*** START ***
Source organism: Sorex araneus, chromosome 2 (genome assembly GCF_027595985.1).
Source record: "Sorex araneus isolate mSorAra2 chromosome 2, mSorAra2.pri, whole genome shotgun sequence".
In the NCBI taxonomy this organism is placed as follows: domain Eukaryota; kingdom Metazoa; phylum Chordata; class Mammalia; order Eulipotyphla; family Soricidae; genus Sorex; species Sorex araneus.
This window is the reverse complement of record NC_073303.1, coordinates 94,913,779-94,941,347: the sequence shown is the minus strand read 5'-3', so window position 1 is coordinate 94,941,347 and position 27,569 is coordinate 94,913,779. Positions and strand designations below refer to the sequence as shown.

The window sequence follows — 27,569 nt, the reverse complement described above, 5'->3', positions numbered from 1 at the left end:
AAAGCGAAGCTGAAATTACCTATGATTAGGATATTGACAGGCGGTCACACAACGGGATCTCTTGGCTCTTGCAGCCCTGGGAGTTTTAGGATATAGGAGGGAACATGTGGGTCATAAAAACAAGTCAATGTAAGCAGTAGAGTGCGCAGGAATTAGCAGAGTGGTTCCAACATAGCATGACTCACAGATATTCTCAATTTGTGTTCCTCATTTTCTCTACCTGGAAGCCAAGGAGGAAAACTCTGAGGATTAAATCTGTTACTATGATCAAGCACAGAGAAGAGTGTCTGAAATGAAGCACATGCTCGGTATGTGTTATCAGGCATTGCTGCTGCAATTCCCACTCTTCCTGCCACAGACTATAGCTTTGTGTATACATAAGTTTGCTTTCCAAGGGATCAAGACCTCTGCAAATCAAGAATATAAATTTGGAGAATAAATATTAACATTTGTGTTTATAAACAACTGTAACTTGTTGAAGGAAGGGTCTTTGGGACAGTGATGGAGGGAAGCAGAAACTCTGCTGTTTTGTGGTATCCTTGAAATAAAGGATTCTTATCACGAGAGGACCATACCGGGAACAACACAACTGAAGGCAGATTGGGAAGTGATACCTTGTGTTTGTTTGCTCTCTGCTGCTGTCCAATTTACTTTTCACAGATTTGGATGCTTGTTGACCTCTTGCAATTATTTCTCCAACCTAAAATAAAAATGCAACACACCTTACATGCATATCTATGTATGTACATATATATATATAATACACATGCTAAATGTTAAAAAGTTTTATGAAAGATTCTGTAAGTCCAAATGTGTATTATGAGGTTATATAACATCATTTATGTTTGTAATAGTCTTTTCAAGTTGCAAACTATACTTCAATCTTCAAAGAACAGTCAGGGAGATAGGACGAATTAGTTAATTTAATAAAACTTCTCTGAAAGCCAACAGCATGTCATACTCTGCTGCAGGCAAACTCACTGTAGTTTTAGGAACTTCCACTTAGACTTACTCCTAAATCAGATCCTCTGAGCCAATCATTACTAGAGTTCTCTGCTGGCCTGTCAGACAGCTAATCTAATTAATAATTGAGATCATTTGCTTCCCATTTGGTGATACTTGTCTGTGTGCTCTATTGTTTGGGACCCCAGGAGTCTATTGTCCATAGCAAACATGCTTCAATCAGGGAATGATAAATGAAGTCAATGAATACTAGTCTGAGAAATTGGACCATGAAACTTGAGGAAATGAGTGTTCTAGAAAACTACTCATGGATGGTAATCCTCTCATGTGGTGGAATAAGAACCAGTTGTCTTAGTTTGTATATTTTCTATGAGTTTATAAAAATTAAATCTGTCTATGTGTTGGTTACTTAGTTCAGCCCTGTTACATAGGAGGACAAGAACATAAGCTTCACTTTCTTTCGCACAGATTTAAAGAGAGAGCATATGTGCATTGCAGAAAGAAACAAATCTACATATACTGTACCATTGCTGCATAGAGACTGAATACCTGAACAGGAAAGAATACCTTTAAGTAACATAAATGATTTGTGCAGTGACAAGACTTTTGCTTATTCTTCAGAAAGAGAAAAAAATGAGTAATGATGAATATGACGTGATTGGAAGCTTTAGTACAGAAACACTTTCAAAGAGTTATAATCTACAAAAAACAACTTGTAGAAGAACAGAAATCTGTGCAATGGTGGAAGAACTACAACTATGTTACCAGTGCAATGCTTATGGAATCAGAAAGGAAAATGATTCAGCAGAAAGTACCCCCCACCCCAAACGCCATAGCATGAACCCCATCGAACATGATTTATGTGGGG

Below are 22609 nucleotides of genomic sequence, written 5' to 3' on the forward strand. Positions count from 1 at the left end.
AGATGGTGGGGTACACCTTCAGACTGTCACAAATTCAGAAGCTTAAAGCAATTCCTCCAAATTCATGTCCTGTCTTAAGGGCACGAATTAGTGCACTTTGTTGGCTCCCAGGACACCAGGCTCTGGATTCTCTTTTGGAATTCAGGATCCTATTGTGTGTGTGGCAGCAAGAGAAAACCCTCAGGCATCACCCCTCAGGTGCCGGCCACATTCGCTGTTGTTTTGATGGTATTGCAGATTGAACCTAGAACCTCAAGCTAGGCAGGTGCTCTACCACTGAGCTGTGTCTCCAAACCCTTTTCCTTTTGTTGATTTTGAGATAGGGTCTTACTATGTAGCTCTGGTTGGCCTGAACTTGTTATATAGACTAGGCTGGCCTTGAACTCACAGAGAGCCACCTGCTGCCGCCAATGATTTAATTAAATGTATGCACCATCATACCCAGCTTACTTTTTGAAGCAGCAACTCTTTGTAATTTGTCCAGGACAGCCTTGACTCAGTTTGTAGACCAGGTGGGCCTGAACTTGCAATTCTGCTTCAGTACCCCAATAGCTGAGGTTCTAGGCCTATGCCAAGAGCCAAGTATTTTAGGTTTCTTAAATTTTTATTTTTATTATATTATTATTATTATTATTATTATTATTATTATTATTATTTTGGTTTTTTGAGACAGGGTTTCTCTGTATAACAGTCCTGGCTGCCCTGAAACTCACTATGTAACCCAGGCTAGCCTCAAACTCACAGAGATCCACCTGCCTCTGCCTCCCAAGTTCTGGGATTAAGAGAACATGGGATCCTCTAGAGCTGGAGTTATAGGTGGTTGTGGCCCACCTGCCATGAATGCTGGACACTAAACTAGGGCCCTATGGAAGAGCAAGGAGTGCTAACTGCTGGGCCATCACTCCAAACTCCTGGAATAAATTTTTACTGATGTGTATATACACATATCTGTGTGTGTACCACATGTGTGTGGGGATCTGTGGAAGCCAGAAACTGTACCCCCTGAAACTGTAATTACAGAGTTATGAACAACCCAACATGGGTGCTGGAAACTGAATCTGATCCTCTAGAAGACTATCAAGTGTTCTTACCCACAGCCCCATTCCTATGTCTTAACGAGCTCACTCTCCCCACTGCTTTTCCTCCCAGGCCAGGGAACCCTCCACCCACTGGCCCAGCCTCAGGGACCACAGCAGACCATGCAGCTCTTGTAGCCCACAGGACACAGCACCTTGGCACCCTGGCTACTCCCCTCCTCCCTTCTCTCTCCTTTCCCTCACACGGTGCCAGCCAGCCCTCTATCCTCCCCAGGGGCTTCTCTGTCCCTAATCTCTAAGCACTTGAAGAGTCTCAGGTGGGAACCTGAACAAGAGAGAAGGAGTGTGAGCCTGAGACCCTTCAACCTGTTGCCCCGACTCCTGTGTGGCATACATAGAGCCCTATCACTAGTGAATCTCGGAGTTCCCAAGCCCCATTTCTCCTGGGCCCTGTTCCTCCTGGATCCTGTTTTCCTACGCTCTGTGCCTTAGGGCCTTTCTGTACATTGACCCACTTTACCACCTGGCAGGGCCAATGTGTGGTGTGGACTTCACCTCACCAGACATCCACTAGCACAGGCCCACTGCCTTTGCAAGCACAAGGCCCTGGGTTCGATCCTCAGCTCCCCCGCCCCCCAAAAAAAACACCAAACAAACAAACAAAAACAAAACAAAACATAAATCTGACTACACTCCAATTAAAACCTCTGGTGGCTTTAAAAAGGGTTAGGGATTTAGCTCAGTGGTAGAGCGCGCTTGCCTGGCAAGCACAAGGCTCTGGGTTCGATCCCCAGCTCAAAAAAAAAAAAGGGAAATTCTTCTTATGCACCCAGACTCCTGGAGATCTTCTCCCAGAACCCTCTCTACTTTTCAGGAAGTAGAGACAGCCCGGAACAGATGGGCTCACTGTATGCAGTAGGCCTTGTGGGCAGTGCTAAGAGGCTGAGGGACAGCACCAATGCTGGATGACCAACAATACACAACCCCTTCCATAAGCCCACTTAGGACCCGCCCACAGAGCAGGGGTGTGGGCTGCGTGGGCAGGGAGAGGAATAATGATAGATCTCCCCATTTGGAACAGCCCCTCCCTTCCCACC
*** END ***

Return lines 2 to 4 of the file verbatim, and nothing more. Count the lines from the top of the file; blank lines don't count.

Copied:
Source record: "Sorex araneus isolate mSorAra2 chromosome 2, mSorAra2.pri, whole genome shotgun sequence".
In the NCBI taxonomy this organism is placed as follows: domain Eukaryota; kingdom Metazoa; phylum Chordata; class Mammalia; order Eulipotyphla; family Soricidae; genus Sorex; species Sorex araneus.
This window is the reverse complement of record NC_073303.1, coordinates 94,913,779-94,941,347: the sequence shown is the minus strand read 5'-3', so window position 1 is coordinate 94,941,347 and position 27,569 is coordinate 94,913,779. Positions and strand designations below refer to the sequence as shown.